by Michael Gerrard
A great deal has been said about what Hurricane Sandy was. Quite a few superlatives have appropriately been used. But I would like to list six things that Hurricane Sandy was not:
1. Hurricane Sandy was not a worst case event. It was a Category 1 hurricane when it hit New York. A Category 3 hurricane combined with high tides and certain other weather patterns could have been even worse.
2. Hurricane Sandy was not a hundred-year storm. There are a lot of different views around about whether it was a 20-year storm, a 30-year storm, or whatever, and there are quite a few scientists who think that this sort of event will hit with considerably greater frequency in the decades to come.
3. Hurricane Sandy is not the only kind of extreme weather-related event that New York City may face. Two other entirely plausible events are extreme precipitation that would cause massive flooding without any involvement of tides, high winds, or elevated seas; and protracted heat waves, with temperatures exceeding 100 degrees for weeks on end. That happened in Europe in 2003 and killed tens of thousands of people. (Perversely, standard preparation for terrible heat waves involves installing more air conditioning, which with today’s energy system runs directly counter to our goals of reducing greenhouse gas emissions.)
It is often said that generals always prepare to fight the last war. We need to be sure that we do not just prepare for the last disaster, and put all of our limited resources in guarding against that one, without thinking about the other things that could happen.
4. Storms like Hurricane Sandy are not the sort of event that can be much affected in the next several decades by our efforts to reduce greenhouse gases. The scientific projections show that there is so much heat embodied in the climate system, especially in the oceans, that global temperatures for the next three or four decades are largely already predetermined; toward the end of this century, the amount of GHG we dump into the atmosphere today and going forward will make a very large difference in global temperatures and therefore in extreme weather events, but this effect of current GHG reductions or increases won’t be evident for a long time.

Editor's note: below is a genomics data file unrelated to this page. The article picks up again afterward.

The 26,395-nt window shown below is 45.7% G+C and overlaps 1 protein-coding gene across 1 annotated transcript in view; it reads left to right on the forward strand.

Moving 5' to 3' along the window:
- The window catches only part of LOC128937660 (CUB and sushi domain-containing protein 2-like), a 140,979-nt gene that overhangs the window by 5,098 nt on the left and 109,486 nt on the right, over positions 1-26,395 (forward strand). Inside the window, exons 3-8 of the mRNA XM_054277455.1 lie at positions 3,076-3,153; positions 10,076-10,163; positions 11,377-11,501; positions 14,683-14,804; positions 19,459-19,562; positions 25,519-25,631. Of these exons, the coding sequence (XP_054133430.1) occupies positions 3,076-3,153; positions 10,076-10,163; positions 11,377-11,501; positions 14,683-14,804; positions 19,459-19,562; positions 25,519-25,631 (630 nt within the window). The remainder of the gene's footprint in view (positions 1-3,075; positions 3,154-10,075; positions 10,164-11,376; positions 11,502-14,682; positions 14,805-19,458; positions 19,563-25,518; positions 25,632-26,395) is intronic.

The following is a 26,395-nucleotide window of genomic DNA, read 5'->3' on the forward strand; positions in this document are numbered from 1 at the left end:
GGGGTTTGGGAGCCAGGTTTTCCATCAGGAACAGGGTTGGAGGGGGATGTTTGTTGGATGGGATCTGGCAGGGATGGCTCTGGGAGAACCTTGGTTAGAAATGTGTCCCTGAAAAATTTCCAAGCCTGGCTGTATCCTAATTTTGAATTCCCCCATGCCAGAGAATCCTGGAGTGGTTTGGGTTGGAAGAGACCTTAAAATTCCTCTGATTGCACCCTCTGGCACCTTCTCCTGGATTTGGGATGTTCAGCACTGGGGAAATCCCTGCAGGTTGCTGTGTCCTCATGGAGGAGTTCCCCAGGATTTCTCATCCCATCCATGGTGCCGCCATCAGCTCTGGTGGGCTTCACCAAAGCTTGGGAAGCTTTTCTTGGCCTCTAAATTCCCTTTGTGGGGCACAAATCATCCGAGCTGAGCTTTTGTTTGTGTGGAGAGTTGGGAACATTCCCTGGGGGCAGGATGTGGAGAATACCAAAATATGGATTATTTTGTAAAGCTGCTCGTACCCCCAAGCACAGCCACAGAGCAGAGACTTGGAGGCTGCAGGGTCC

5. The prospect of future storms like Sandy is not something that current law is prepared to deal with. There is no comprehensive US law about adaptation to climate change. Instead there are some scattered federal, state and local laws — some from the legislatures, some the executive branches, some from the courts — but there are not enough even to call it a patchwork of law, much less a framework. Perhaps Hurricane Sandy will inspire us to build a framework and then to fill in the gaps among the patches.
6. The prospect of future storms like Sandy is not something where our best future course of action at all plain and obvious. The magnitude of public investments that has been discussed is immense, and these projects must compete against a great many other compelling priorities. The land use decisions we face are heartbreaking — we seem to be left with a choice between rebuilding communities in places that will continue to be vulnerable to storms like Sandy, or not rebuilding them and requiring their residents and the rest of us to lose an immense amount of what we value. Perhaps a small fraction of the tens of billions of dollars we’re talking about for sea walls and flood gates should go to offering to buy out the homeowners in the extremely vulnerable areas — that should probably be on the table. After the devastating earthquake and tsunami in Chile in 2010, serious land use restrictions were imposed on coastal areas that continue to be vulnerable to such events. That, too, should be on the table. Some really tough decisions lie ahead — and failure to make a decision is itself a decision, but often the worst one.